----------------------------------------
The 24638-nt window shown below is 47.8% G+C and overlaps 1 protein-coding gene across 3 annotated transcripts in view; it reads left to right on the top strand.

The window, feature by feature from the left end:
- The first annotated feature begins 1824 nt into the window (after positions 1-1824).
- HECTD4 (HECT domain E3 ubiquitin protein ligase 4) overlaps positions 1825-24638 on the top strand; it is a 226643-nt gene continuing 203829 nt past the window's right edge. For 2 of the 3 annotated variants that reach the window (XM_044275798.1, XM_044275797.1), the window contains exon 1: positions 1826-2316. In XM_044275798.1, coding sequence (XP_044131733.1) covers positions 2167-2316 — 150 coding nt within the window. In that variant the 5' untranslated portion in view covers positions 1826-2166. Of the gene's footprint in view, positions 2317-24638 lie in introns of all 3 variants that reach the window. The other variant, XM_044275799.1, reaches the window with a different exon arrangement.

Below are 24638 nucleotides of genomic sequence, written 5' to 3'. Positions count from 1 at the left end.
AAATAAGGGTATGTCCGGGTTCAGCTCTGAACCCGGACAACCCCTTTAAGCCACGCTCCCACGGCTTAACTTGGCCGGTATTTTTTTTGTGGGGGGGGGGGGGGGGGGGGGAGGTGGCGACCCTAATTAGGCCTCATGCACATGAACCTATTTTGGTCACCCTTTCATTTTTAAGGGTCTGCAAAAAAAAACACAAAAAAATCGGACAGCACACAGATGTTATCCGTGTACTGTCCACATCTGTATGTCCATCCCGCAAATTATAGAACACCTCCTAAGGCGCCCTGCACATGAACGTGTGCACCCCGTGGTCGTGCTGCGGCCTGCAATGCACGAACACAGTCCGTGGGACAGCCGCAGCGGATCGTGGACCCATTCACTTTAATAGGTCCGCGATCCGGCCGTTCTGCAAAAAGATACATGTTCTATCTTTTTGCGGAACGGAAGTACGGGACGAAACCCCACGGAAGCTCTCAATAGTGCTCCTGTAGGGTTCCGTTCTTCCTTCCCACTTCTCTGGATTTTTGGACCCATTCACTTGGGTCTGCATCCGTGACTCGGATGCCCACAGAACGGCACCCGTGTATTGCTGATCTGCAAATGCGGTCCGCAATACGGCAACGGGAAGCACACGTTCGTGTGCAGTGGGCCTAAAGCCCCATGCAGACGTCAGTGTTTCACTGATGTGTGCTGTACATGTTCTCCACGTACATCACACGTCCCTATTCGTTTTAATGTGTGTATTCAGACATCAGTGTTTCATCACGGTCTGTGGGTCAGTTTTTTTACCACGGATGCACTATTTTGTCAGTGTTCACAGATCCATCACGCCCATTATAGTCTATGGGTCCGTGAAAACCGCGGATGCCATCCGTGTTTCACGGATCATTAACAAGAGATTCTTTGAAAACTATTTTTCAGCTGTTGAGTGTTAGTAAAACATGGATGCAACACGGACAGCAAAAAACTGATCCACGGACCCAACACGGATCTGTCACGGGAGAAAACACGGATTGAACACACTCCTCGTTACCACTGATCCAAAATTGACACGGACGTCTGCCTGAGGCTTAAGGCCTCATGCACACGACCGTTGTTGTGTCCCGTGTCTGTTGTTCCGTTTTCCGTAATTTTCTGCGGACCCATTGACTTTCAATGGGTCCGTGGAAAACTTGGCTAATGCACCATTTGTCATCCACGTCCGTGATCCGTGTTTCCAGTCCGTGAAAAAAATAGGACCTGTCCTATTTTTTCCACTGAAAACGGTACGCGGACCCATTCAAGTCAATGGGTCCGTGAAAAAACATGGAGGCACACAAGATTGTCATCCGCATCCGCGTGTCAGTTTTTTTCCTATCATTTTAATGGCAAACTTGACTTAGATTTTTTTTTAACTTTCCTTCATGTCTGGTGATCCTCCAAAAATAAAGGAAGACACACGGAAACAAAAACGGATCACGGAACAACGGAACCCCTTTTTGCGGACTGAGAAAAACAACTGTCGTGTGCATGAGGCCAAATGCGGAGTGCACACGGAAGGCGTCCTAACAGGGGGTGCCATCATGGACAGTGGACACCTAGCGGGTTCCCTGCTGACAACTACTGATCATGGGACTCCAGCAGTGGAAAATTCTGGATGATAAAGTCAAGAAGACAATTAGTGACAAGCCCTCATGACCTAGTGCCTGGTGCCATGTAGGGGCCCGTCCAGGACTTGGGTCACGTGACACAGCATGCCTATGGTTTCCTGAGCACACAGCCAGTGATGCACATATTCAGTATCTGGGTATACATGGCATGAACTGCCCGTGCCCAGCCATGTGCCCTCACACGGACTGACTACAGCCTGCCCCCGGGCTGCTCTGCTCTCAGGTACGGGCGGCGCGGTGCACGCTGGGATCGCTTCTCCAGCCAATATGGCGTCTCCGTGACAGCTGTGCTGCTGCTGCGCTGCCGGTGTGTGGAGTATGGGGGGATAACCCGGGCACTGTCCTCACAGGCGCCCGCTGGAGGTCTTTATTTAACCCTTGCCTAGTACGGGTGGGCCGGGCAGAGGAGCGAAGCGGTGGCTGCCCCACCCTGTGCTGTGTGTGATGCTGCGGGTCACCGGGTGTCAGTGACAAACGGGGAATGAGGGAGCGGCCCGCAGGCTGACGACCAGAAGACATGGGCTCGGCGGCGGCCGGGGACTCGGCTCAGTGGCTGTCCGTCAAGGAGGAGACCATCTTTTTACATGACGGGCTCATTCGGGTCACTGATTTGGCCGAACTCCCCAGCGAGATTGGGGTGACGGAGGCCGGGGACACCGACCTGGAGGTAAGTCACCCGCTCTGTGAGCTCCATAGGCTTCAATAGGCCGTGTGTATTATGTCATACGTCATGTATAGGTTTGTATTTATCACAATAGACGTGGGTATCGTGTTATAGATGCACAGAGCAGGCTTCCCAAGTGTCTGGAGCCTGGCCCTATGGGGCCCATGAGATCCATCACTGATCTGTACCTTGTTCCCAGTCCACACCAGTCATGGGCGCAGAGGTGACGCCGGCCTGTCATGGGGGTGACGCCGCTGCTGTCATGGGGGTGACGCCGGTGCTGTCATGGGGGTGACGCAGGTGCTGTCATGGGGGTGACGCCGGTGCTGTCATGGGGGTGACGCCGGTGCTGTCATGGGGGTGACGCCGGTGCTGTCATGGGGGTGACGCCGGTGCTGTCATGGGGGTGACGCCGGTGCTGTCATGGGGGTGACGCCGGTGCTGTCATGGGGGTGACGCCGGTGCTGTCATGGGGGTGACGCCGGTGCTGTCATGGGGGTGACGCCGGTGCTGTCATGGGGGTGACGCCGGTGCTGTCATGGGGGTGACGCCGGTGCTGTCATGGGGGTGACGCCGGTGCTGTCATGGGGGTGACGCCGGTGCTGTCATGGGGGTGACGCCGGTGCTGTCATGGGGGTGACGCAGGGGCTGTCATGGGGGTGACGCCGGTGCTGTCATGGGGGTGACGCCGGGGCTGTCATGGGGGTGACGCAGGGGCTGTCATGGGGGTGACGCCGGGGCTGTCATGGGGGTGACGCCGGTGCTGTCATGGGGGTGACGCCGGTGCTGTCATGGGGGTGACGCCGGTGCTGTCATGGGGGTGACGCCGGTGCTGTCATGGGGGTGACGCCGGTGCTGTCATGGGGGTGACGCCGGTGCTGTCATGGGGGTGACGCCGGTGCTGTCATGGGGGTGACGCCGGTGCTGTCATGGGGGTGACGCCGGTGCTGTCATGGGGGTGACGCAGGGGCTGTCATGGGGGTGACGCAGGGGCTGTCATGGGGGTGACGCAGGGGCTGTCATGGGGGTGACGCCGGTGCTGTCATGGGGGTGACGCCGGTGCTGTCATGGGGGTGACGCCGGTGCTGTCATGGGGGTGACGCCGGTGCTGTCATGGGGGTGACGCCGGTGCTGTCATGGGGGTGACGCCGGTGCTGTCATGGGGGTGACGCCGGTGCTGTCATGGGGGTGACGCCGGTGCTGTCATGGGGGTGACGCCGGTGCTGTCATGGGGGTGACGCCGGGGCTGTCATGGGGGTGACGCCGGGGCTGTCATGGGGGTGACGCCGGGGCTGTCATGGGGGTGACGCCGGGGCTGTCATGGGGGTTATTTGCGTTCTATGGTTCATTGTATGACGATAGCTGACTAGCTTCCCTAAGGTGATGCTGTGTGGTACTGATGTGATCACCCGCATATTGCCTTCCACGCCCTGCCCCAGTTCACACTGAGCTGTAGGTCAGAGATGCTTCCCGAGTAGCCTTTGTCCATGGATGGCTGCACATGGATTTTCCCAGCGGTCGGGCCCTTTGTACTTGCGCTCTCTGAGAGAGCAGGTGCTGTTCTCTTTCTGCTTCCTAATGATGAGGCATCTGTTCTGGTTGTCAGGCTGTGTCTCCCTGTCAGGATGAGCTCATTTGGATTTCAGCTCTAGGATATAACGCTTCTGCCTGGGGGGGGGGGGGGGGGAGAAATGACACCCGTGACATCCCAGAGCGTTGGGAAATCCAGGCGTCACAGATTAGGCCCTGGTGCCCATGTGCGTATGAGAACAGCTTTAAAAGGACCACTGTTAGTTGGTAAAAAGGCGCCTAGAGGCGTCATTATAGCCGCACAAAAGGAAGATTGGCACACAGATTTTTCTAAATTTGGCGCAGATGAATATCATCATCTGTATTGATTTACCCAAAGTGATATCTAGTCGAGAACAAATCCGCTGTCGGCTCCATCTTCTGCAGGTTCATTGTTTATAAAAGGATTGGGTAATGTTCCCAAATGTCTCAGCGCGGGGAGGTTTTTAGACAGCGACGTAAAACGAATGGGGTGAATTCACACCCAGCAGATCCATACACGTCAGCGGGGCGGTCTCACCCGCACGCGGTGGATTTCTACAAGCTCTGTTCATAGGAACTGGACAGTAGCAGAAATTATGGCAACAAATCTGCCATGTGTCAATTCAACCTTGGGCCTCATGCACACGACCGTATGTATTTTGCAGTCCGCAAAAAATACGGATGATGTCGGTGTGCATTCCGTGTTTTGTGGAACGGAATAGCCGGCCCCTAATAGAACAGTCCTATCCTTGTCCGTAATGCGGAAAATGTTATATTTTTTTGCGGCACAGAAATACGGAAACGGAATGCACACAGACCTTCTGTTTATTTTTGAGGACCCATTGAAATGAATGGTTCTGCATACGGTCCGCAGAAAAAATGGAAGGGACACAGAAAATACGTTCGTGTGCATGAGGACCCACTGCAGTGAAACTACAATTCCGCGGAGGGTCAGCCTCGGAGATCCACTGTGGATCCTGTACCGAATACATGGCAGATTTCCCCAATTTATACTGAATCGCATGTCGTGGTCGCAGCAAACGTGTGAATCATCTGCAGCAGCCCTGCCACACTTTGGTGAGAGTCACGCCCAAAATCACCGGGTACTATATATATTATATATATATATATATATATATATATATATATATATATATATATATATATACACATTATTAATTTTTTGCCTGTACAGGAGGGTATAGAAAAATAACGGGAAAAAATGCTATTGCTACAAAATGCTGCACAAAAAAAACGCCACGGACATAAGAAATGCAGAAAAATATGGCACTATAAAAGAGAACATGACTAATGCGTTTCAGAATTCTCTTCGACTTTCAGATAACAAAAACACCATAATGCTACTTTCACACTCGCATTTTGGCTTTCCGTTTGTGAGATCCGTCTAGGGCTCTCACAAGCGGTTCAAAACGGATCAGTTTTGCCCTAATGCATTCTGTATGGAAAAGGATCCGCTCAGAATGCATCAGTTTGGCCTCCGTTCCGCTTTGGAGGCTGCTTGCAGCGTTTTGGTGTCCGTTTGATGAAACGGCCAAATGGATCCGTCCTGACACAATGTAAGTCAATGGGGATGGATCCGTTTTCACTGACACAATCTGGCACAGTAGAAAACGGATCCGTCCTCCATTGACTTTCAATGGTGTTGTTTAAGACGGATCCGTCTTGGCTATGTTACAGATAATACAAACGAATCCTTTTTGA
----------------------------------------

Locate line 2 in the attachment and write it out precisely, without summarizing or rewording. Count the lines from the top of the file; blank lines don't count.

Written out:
The window, feature by feature from the left end: